How Did Your Team Make Out in the NFL Draft? Mr. T Assigns His Grades…

by 7 years ago

Arizona Cardinals: B
It’s nice to see a team not fall into the trend of drafting an unworthy quarterback in the first round despite their need for a future franchise signal caller. The Cardinals seem ready to sign Marc Bulger as a stop-gap and will look to find another QB at a later date. They drafted arguably the best player in the draft in Patrick Peterson, who provides the team with two great CBs. Ryan Williams will help them deal with Beanie Wells’s constant injuries and Tim Hightower’s lack of talent. Robert Housler provides the pass-catching tight-end they lack. Sam Acho was a nice find at the beginning of the fourth round for pass-rushing purposes. Quan Sturdivant in the sixth round has tremendous value.

Atlanta Falcons: B-
The Falcons made the biggest splash of the draft by trading numerous picks to move up and select Julio Jones. While that makes the Falcons' offense nice for a game of Madden or fantasy football, it doesn’t help a defense that gave up 48 points to the Packers in the playoffs. The pass rush and secondary weren’t addressed, but the linebacking core sees an improvement with Akeem Dent, who should be a physical force on early downs. Quizz Rodgers should find a purpose with his playmaking ability. Matt Bosher will be a name for fantasy kicking purposes as Matt Bryant’s 36 years old and a free agent.

Baltimore Ravens: B+
Unlike Atlanta, Baltimore actually addressed their needs in this draft. Their secondary was exposed plenty last year and Jimmy Smith, assuming he can stay away from Marlo Stanfield, Avon Barksdale, and the drugged-up streets of West Baltimore, will definitely help that. The Falcons also lacked a home-run presence at WR, so Torrey Smith should fit in nicely with Anquan Boldin, Derrick Mason, and newly drafted Tandon Doss. Jah Reid has great upside at offensive tackle, a position where Baltimore was hit with injury last year. Tyrod Taylor makes for an interesting selection to back up Joe Flacco and might find his way into some special offensive packages.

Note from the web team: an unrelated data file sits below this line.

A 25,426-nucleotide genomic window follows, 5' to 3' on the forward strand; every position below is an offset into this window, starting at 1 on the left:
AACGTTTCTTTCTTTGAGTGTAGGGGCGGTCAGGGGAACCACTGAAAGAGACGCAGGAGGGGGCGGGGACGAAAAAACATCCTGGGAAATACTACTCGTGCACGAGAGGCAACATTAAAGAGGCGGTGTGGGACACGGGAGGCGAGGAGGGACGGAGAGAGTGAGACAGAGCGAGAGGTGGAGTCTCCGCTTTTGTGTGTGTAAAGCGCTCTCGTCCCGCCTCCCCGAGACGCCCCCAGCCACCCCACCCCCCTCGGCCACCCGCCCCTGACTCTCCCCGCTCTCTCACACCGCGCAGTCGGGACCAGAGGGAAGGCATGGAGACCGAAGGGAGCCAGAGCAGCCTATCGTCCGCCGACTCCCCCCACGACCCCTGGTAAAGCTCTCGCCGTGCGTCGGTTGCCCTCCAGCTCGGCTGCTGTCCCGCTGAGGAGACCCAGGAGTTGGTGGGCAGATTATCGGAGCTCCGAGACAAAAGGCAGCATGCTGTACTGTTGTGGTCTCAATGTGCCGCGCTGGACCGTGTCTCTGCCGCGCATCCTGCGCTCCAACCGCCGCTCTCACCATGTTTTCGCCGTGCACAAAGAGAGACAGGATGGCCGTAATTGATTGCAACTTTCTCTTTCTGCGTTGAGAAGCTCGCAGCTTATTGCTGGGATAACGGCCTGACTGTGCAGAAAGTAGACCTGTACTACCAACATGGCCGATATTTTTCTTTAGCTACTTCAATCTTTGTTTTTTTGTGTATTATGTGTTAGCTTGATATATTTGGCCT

Buffalo Bills: B+
Like Arizona, Buffalo didn’t reach for a quarterback despite having a high pick. They realize Ryan Fitzpatrick can do enough for the time being and it was their defense that was hammered last year. That defense will be a lot better off with Marcel Dareus providing major talent and position flexibility on the defensive line. Aaron Williams didn’t have the best junior season in college, but he’s got the raw talent to grow into a solid cover corner. Kevin Sheppard should find an immediate home in the starting linebacking group. Defensive picks in three of the last five rounds show that was their focus over the weekend.

Carolina Panthers: C-
When you go 2-14, there’s obviously more issues than at QB. The Panthers had a unique opportunity to draft a high-end player at a need position and return right back to the top of the draft next season. Unfortunately they didn’t take Marcel Dareus, Patrick Peterson, or A.J.Green and instead took Cam Newton. All weekend we listened to people saying Newton has physical tools but needs a lot of work. How do you spend the #1 pick in the draft on someone who requires that much work? While I’m sure Mel Kiper thought Green should’ve been the pick so that his boy Jimmy Clausen could get another chance, Green could’ve looked good with Andrew Luck being a possibility in next year’s draft. The defense was helped with the selections of Terrell McClain, Sione Fua, and Brandon Hogan, but that doesn’t sugarcoat the mistake made with the first pick.

Chicago Bears: B-